posted by Juliet Banana on Jul 31, 2014 - 12 comments

"I draw with paper instead of on it"

Yulia Brodskaya is a Russian artist/illustrator now living in England whose quilled paper pieces are increasingly in demand. Her website is rich with her work - jump right into the illustration or art sectons - or browse the news section to see a roughly reverse chronological listing. Design Taxi has collected a group of images highlighting her quilled typography. [more inside]
posted by julen on Jul 4, 2014 - 7 comments

"the realities of cabbage"

Artist Walks A Cabbage In Public To Question How Society Value Things In a project that started since year 2000, Chinese artist Han Bing has documented a series of photographs that see him walking a cabbage on a leash in public.
posted by Fizz on Jun 24, 2014 - 34 comments

Also Monster Haikus

Childhood - a hand-bound book of Japanese styled illustrations paying homage to nostalgic activities and toys. From artist Chet Phillips.
posted by Lou Stuells on Jun 17, 2014 - 6 comments

"I think the mainstream are the outsiders and I'm the way it should be."

Billy Childish is known as a poet, painter, and musician who is routinely reduced to doing the same thing over and over again. A recent interview in The Guardian demonstrates how much he continues to stay the course, going so far to call him a "monomaniac". [more inside]
posted by kendrak on May 22, 2014 - 12 comments

Burning down the debts: protesting the high cost of education in Chile

Francisco Tapia, aka "Papas Fritas" (French Fries), is an artist and activist whose recent work has drawn international attention. It might not look like much, but it is US$500 million of ashes, the burnt remains of "debt papers" for student of the now defunct Universidad Del Mar, a private institution in Chile that was stripped of its legal standing in 2012. While this might sound like a singular bold move to make people pay attention to the cost of education in Chile, it's just one of many acts in support of efforts to reclaim a very expensive private education options in Chile, with student protests going back to 2006. Chile's president Michelle Bachelet proposed a reform bill on Monday, May 19th, but it doesn't go as far as some protesters would like.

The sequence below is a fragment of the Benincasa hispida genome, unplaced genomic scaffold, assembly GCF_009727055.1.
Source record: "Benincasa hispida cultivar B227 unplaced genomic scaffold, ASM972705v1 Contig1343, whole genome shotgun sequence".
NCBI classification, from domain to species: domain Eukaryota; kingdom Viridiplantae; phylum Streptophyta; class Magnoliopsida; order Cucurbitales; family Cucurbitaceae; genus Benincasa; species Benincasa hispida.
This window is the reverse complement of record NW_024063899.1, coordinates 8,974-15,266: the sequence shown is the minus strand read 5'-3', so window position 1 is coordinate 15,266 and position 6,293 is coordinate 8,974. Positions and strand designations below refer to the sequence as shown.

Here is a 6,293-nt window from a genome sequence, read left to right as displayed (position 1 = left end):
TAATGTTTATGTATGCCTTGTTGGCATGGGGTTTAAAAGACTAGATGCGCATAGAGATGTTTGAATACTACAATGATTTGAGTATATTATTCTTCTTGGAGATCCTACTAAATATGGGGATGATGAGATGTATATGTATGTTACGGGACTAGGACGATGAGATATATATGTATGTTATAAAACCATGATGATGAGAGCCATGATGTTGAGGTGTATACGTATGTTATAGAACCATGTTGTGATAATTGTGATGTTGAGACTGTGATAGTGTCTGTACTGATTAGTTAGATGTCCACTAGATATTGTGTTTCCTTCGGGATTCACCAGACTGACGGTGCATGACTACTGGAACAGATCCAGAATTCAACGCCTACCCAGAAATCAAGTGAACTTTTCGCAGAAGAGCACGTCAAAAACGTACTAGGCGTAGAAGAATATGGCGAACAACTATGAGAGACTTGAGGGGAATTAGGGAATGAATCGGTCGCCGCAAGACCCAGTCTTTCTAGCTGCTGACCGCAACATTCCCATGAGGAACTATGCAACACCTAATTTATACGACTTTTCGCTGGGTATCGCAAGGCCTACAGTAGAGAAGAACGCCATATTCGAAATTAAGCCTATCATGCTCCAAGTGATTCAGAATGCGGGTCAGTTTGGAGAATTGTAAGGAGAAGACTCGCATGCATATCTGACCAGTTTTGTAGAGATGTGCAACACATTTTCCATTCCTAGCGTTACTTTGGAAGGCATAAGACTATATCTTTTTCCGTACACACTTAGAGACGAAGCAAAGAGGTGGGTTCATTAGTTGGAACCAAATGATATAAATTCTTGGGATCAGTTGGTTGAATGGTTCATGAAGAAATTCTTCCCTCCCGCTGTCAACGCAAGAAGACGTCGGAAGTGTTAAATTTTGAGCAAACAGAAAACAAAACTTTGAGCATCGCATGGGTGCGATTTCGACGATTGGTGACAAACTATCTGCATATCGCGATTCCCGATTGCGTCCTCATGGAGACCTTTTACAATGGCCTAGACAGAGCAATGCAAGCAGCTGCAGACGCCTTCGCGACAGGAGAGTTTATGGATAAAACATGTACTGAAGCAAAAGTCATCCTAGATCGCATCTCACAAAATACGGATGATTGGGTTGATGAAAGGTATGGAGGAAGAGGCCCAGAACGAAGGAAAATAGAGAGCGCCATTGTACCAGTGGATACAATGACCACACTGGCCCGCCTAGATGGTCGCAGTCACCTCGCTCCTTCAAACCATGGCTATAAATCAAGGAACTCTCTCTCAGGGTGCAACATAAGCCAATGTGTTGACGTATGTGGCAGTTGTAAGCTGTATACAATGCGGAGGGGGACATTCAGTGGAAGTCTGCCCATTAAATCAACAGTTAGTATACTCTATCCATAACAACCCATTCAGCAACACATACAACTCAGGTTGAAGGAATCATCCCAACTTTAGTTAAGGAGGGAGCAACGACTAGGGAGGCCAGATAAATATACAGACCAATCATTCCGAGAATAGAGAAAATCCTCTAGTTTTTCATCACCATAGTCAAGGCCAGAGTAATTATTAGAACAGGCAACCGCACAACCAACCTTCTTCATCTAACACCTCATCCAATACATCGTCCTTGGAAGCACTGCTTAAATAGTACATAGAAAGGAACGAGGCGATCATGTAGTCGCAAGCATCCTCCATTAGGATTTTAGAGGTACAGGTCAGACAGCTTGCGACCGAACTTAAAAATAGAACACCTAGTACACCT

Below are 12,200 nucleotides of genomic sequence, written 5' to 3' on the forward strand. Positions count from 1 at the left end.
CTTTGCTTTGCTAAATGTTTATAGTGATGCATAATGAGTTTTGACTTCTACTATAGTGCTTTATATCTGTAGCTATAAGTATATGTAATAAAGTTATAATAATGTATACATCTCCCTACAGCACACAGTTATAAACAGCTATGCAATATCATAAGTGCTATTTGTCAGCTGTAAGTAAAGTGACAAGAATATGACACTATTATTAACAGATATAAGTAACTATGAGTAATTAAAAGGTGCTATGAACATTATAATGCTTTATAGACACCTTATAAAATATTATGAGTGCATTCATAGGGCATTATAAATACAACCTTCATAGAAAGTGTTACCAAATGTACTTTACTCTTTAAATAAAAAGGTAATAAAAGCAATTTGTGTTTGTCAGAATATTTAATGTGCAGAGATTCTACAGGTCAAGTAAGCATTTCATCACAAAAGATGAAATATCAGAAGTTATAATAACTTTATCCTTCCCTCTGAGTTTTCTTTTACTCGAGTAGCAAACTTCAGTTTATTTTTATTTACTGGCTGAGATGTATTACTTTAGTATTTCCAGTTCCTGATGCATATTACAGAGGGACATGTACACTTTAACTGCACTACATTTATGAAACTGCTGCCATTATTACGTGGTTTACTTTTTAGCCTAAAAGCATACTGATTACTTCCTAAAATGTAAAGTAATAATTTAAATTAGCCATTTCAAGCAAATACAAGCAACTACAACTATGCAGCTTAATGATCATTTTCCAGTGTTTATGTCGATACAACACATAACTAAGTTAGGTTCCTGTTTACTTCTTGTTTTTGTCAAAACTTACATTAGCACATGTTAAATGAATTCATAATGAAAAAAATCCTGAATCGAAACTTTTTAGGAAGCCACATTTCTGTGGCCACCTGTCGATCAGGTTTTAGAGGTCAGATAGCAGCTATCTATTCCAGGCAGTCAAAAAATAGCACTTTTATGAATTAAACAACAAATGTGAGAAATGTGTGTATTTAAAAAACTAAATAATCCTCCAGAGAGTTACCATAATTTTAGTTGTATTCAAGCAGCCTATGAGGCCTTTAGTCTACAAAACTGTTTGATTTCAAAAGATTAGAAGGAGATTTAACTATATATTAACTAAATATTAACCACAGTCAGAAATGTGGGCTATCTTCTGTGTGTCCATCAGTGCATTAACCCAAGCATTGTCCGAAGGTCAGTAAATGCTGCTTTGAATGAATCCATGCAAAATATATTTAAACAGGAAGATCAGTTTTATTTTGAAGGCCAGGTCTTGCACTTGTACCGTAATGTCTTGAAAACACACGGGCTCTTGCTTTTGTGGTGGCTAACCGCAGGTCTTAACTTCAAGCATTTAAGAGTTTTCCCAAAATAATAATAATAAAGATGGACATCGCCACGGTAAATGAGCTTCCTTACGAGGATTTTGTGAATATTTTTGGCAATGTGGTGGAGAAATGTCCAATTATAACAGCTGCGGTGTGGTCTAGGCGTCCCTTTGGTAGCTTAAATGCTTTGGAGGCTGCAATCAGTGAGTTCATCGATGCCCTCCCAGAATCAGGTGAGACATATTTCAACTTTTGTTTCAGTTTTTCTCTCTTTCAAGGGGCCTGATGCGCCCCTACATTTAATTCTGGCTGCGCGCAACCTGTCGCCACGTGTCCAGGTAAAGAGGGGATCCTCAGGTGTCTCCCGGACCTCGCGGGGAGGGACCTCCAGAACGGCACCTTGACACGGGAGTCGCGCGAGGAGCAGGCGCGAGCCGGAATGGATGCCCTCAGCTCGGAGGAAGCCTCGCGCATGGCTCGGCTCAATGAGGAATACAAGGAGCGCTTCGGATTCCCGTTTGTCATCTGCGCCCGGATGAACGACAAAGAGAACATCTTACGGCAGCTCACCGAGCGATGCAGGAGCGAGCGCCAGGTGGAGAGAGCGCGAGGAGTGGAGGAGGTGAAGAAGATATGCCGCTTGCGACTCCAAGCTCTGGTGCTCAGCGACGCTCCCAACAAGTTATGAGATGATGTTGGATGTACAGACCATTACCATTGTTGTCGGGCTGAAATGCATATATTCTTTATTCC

posted by filthy light thief on May 21, 2014 - 8 comments

fiction in the form of art gallery plaques

"Card Tricks by James Hannaham recommended by Jennifer Egan"
"By invoking the existence of artworks involving the gallery space, the people inside it, and the larger world (quite literally), Hannaham performs an ingenious reversal: the subject illuminated by the plaques ends up being us, the reader-viewers. And our experience of reading and viewing them—in what order we choose, in what state we’re in that day or night, in what company, in what mood, in what weather, is the narrative."
posted by davidstandaford on May 5, 2014 - 3 comments

Hold me tight

Valley of Dolls
Eleven years ago, Ayano Tsukimi returned to her home in Nagoro. Confronted with constant departures, she has populated the village with dolls, each representing a former villager. Around 350 of the giant dolls now reside in and around Nagoro, replacing those that died or abandoned the village years ago.

In a recent documentary titled The Valley Of Dolls, Fritz Schumann explores Tsukimi's world, highlighting the time and artistry that goes into making the figures, and explaining her motivations. In it we're shown around a local school, once filled with children and teachers, that now houses dozens of dolls, sitting statically, waiting for class to begin.

posted by infini on May 3, 2014 - 13 comments